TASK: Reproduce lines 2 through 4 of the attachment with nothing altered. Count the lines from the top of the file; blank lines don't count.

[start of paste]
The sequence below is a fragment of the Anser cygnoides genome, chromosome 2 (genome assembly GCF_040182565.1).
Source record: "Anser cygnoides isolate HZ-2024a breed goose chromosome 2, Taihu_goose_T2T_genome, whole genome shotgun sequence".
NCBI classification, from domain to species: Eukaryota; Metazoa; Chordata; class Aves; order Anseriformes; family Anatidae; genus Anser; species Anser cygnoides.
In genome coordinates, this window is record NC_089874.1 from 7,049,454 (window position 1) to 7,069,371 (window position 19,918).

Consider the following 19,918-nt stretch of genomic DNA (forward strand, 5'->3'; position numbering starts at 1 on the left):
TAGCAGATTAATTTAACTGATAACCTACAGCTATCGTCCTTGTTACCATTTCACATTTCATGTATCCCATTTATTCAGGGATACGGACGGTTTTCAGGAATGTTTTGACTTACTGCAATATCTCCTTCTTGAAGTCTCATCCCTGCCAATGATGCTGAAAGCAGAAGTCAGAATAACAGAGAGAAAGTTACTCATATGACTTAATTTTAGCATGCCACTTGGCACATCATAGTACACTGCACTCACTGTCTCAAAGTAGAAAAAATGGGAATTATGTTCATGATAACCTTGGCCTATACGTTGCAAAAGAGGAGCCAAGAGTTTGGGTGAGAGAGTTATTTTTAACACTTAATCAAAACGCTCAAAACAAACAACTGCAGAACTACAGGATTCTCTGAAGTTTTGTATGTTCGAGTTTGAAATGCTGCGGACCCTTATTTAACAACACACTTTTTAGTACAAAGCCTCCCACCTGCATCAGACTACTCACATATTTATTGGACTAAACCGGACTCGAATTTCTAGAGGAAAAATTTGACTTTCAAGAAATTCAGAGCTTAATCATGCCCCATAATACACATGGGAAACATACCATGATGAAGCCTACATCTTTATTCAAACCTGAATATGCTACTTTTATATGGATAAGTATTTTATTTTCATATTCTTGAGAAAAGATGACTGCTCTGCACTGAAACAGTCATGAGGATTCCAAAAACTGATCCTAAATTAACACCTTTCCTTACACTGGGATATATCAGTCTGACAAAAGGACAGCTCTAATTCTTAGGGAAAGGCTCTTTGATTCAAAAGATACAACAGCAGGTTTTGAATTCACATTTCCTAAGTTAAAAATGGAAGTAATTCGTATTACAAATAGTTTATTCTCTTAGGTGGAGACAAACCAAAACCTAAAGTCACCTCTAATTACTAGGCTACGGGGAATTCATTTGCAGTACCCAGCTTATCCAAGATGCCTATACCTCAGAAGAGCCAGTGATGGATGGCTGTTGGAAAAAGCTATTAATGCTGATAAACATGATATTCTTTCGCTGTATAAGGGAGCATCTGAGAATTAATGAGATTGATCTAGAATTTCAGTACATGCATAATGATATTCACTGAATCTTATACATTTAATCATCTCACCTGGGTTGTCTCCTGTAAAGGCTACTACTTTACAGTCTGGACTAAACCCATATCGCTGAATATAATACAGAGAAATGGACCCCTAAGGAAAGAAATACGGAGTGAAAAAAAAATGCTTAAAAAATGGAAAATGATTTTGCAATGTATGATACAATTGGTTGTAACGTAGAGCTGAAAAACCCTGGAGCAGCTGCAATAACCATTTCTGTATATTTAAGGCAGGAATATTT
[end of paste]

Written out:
Source record: "Anser cygnoides isolate HZ-2024a breed goose chromosome 2, Taihu_goose_T2T_genome, whole genome shotgun sequence".
NCBI classification, from domain to species: Eukaryota; Metazoa; Chordata; class Aves; order Anseriformes; family Anatidae; genus Anser; species Anser cygnoides.
In genome coordinates, this window is record NC_089874.1 from 7,049,454 (window position 1) to 7,069,371 (window position 19,918).